Coprinellus disseminatus, or Coprinus disseminatus, is from family Coprinaceae. Typically, fungi from this group have black gills that quickly dissolve or self-digest into an inky black gooey substance (the official mycology term is "deliquesce"), but Coprinus disseminatus does not collapse and auto-digest. This is a useful feature for identification purposes.
Stipes (stems) are white, hollow, smooth, and fragile, growing to about 35mm high and only 1 or 2mm in diameter. Gills start out white, aging to light brown then dark brown or blackish-brown. Unlike other Coprinus species that auto-digest, it should be possible to obtain a spore print from Coprinellus disseminatus. Spores are black or blackish-brown.
Coprinus disseminatus are fragile, crumbling when handled
Coprinellus disseminatus grow on decaying wood and often appear on wooden garden edges or stepping blocks. They also sprout from underground decaying roots. I have also seen them growing amongst wood-chip mulch. They will appear in large troops, primarily in autumn and spring.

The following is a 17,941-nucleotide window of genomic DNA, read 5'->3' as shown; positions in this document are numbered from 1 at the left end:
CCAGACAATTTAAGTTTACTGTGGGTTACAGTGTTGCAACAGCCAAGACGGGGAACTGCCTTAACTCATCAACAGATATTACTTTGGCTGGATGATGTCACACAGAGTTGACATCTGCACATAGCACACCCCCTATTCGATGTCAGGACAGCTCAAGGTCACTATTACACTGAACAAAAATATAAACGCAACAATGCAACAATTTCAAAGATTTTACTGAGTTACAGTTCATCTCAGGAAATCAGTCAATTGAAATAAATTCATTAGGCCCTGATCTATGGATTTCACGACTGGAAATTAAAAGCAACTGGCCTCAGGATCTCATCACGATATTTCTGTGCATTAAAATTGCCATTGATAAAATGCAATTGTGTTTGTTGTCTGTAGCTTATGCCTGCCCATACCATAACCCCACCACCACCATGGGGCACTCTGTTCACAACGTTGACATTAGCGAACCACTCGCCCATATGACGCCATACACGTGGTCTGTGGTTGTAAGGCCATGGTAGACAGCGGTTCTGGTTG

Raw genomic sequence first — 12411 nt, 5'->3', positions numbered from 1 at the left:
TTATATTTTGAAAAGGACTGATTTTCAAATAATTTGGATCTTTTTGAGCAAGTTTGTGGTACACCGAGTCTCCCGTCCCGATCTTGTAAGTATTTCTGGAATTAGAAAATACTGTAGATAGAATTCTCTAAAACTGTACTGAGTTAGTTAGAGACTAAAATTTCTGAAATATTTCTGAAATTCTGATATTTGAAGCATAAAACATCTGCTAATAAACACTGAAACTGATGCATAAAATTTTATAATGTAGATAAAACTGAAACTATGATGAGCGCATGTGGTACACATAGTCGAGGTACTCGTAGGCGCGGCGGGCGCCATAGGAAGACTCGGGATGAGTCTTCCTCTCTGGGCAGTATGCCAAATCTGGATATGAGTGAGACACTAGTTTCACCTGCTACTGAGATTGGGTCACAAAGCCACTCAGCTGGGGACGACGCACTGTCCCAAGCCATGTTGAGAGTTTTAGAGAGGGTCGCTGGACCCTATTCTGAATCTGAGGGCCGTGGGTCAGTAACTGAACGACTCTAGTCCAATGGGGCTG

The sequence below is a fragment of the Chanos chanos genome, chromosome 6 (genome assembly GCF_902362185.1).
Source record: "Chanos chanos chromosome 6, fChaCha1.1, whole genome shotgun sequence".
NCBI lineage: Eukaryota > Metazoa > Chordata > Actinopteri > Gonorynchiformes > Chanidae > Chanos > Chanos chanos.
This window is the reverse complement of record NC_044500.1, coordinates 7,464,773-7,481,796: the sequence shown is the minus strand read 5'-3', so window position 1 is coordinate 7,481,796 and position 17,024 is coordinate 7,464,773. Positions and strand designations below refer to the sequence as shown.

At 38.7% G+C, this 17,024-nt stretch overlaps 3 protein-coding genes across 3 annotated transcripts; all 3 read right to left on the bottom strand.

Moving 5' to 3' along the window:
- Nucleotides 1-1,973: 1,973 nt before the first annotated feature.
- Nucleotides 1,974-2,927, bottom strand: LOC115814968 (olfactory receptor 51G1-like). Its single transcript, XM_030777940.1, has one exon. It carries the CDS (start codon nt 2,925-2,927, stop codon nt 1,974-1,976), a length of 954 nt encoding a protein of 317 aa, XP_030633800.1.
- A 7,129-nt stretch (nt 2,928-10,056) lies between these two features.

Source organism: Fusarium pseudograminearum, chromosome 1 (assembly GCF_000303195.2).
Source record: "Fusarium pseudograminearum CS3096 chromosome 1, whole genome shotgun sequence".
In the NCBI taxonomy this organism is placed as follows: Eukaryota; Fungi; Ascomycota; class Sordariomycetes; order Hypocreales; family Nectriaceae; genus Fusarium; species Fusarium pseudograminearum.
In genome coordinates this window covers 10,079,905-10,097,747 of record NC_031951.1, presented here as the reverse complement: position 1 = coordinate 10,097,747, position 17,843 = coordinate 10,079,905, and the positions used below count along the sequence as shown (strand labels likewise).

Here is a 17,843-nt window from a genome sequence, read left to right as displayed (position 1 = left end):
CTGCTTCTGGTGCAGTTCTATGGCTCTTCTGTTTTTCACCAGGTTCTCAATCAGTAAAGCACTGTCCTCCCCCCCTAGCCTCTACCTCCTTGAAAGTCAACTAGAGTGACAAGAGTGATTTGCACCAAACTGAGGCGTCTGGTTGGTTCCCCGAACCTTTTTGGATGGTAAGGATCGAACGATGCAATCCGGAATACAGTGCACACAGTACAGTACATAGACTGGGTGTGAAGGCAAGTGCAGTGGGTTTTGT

Coprinellus disseminatus are not restricted to Australia, but I am unsure of their distribution in Australia.
A fresh specimen with hollow stalk
Although not Australian, here is a Coprinus key that could be a useful aid in identifying Coprinus species found in the field. And here is an earlier blog entry detailing another Coprinus species, Coprinus cinereus.
Aging specimens dry out and wither, but do not collapse by auto-digestion like most other Coprinus species